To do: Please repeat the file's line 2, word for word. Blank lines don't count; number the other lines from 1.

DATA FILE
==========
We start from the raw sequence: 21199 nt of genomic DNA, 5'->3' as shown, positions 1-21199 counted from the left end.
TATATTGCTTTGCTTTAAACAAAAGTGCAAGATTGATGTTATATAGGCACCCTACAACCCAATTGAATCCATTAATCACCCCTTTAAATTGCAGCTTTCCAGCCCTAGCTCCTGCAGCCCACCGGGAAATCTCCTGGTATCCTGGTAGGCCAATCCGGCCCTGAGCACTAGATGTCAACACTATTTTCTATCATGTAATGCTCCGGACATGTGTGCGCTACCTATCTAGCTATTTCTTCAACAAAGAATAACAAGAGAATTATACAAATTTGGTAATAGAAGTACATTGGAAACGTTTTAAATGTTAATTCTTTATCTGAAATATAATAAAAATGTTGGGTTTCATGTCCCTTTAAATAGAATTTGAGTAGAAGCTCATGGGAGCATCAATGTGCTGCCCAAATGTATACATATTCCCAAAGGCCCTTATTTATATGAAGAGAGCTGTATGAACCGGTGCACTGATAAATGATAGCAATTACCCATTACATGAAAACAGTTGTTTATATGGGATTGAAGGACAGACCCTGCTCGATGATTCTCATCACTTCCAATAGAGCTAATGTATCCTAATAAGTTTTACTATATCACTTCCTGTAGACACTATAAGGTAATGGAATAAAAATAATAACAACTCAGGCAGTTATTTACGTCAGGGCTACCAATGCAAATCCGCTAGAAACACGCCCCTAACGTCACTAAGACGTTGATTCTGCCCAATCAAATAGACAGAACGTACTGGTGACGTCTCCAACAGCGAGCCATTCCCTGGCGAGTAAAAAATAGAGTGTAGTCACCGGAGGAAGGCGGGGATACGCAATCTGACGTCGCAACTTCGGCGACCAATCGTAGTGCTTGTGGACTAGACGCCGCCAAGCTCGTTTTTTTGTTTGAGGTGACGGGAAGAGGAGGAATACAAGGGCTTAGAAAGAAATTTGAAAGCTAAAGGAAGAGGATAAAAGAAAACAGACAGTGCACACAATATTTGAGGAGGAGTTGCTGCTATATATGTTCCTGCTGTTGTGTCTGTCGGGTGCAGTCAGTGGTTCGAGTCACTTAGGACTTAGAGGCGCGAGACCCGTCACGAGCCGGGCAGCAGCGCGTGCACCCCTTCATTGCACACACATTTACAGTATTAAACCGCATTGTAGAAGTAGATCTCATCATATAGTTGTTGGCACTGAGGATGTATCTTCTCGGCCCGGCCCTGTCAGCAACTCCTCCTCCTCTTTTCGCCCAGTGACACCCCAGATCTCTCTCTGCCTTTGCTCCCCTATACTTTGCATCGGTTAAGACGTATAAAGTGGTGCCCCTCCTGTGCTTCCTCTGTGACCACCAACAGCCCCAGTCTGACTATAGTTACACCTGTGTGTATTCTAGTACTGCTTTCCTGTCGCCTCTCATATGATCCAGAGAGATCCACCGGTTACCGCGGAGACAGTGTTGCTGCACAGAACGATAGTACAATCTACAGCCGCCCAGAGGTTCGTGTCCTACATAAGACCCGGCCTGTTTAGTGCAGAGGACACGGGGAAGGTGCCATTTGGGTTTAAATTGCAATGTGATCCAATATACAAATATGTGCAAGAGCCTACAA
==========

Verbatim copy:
TATATTGCTTTGCTTTAAACAAAAGTGCAAGATTGATGTTATATAGGCACCCTACAACCCAATTGAATCCATTAATCACCCCTTTAAATTGCAGCTTTCCAGCCCTAGCTCCTGCAGCCCACCGGGAAATCTCCTGGTATCCTGGTAGGCCAATCCGGCCCTGAGCACTAGATGTCAACACTATTTTCTATCATGTAATGCTCCGGACATGTGTGCGCTACCTATCTAGCTATTTCTTCAACAAAGAATAACAAGAGAATTATACAAATTTGGTAATAGAAGTACATTGGAAACGTTTTAAATGTTAATTCTTTATCTGAAATATAATAAAAATGTTGGGTTTCATGTCCCTTTAAATAGAATTTGAGTAGAAGCTCATGGGAGCATCAATGTGCTGCCCAAATGTATACATATTCCCAAAGGCCCTTATTTATATGAAGAGAGCTGTATGAACCGGTGCACTGATAAATGATAGCAATTACCCATTACATGAAAACAGTTGTTTATATGGGATTGAAGGACAGACCCTGCTCGATGATTCTCATCACTTCCAATAGAGCTAATGTATCCTAATAAGTTTTACTATATCACTTCCTGTAGACACTATAAGGTAATGGAATAAAAATAATAACAACTCAGGCAGTTATTTACGTCAGGGCTACCAATGCAAATCCGCTAGAAACACGCCCCTAACGTCACTAAGACGTTGATTCTGCCCAATCAAATAGACAGAACGTACTGGTGACGTCTCCAACAGCGAGCCATTCCCTGGCGAGTAAAAAATAGAGTGTAGTCACCGGAGGAAGGCGGGGATACGCAATCTGACGTCGCAACTTCGGCGACCAATCGTAGTGCTTGTGGACTAGACGCCGCCAAGCTCGTTTTTTTGTTTGAGGTGACGGGAAGAGGAGGAATACAAGGGCTTAGAAAGAAATTTGAAAGCTAAAGGAAGAGGATAAAAGAAAACAGACAGTGCACACAATATTTGAGGAGGAGTTGCTGCTATATATGTTCCTGCTGTTGTGTCTGTCGGGTGCAGTCAGTGGTTCGAGTCACTTAGGACTTAGAGGCGCGAGACCCGTCACGAGCCGGGCAGCAGCGCGTGCACCCCTTCATTGCACACACATTTACAGTATTAAACCGCATTGTAGAAGTAGATCTCATCATATAGTTGTTGGCACTGAGGATGTATCTTCTCGGCCCGGCCCTGTCAGCAACTCCTCCTCCTCTTTTCGCCCAGTGACACCCCAGATCTCTCTCTGCCTTTGCTCCCCTATACTTTGCATCGGTTAAGACGTATAAAGTGGTGCCCCTCCTGTGCTTCCTCTGTGACCACCAACAGCCCCAGTCTGACTATAGTTACACCTGTGTGTATTCTAGTACTGCTTTCCTGTCGCCTCTCATATGATCCAGAGAGATCCACCGGTTACCGCGGAGACAGTGTTGCTGCACAGAACGATAGTACAATCTACAGCCGCCCAGAGGTTCGTGTCCTACATAAGACCCGGCCTGTTTAGTGCAGAGGACACGGGGAAGGTGCCATTTGGGTTTAAATTGCAATGTGATCCAATATACAAATATGTGCAAGAGCCTACAA